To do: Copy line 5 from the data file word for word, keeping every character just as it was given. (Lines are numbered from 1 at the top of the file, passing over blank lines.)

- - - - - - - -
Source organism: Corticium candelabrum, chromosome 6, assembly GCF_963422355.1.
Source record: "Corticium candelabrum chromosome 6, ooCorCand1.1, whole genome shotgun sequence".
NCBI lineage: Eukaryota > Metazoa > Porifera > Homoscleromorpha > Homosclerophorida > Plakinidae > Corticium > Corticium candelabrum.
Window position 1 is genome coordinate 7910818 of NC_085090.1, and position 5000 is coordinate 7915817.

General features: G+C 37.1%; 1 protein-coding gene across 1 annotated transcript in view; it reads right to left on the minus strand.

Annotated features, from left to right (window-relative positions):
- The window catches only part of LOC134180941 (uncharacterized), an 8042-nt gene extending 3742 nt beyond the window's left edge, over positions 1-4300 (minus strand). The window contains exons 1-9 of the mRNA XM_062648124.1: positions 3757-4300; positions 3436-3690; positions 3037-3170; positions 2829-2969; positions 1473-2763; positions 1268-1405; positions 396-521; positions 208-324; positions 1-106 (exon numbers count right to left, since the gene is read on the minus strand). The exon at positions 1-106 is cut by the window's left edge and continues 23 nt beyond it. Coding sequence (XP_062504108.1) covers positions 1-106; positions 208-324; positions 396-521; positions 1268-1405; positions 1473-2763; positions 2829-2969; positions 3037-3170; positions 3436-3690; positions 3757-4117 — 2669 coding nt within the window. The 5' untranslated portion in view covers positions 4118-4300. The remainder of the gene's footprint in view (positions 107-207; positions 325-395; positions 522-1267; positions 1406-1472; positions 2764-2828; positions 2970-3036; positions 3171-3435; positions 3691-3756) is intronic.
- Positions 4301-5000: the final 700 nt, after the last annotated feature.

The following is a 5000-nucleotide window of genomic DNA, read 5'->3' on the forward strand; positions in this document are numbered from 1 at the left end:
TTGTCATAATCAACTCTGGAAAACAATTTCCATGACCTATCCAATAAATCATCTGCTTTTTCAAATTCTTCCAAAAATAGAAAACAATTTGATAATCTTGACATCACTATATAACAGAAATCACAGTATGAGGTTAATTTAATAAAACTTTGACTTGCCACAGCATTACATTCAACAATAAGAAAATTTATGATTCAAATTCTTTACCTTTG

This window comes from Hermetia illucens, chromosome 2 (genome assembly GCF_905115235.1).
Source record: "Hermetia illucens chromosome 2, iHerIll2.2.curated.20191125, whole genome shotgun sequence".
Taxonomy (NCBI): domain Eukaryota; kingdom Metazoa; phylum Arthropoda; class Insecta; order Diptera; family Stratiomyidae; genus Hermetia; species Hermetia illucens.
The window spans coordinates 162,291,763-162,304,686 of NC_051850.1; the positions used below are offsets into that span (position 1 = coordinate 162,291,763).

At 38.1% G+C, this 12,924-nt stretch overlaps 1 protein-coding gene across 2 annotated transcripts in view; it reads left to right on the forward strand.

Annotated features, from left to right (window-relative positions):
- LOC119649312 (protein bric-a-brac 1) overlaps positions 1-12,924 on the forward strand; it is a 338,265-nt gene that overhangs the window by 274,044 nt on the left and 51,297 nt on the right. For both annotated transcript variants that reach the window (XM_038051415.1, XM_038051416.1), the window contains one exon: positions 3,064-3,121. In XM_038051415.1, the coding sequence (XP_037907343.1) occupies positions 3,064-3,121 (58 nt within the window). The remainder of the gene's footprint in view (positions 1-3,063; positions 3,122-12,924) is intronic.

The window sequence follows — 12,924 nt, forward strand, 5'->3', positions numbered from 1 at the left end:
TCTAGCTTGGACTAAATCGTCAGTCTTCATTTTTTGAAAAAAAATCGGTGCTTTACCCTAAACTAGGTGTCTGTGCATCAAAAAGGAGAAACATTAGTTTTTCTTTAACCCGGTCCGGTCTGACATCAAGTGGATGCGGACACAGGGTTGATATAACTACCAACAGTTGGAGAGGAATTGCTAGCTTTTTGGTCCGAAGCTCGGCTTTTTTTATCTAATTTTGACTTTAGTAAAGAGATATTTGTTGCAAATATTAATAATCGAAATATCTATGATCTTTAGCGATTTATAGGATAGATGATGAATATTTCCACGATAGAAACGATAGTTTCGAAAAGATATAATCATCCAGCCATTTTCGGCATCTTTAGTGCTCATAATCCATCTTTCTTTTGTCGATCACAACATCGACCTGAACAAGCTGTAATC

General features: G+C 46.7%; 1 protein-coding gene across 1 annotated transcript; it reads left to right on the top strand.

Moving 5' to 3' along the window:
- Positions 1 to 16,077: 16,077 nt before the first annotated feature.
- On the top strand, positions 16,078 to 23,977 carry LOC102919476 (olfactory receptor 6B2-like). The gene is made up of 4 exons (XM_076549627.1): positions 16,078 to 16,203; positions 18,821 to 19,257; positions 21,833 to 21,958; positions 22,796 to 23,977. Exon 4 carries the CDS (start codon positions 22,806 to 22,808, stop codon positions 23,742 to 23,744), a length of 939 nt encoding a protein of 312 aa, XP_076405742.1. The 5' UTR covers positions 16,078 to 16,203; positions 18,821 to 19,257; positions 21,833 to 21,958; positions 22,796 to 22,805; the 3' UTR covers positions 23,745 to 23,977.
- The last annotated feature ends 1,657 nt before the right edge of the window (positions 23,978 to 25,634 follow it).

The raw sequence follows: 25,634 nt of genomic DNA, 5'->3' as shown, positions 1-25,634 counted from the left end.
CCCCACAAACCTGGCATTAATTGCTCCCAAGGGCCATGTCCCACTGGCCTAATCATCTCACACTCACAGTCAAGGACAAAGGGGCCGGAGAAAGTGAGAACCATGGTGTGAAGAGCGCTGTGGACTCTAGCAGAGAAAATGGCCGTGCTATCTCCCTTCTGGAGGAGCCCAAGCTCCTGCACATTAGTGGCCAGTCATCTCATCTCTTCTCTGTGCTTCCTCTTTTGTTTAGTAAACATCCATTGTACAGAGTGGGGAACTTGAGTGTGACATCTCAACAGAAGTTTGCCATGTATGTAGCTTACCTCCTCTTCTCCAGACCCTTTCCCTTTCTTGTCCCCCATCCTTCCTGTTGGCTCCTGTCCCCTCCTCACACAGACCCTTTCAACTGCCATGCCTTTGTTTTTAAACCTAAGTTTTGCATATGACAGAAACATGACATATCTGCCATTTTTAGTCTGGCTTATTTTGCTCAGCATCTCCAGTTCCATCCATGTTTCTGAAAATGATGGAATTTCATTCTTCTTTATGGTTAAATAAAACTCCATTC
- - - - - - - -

General features: G+C 37.1%; 1 protein-coding gene across 1 annotated transcript in view; it reads right to left on the minus strand.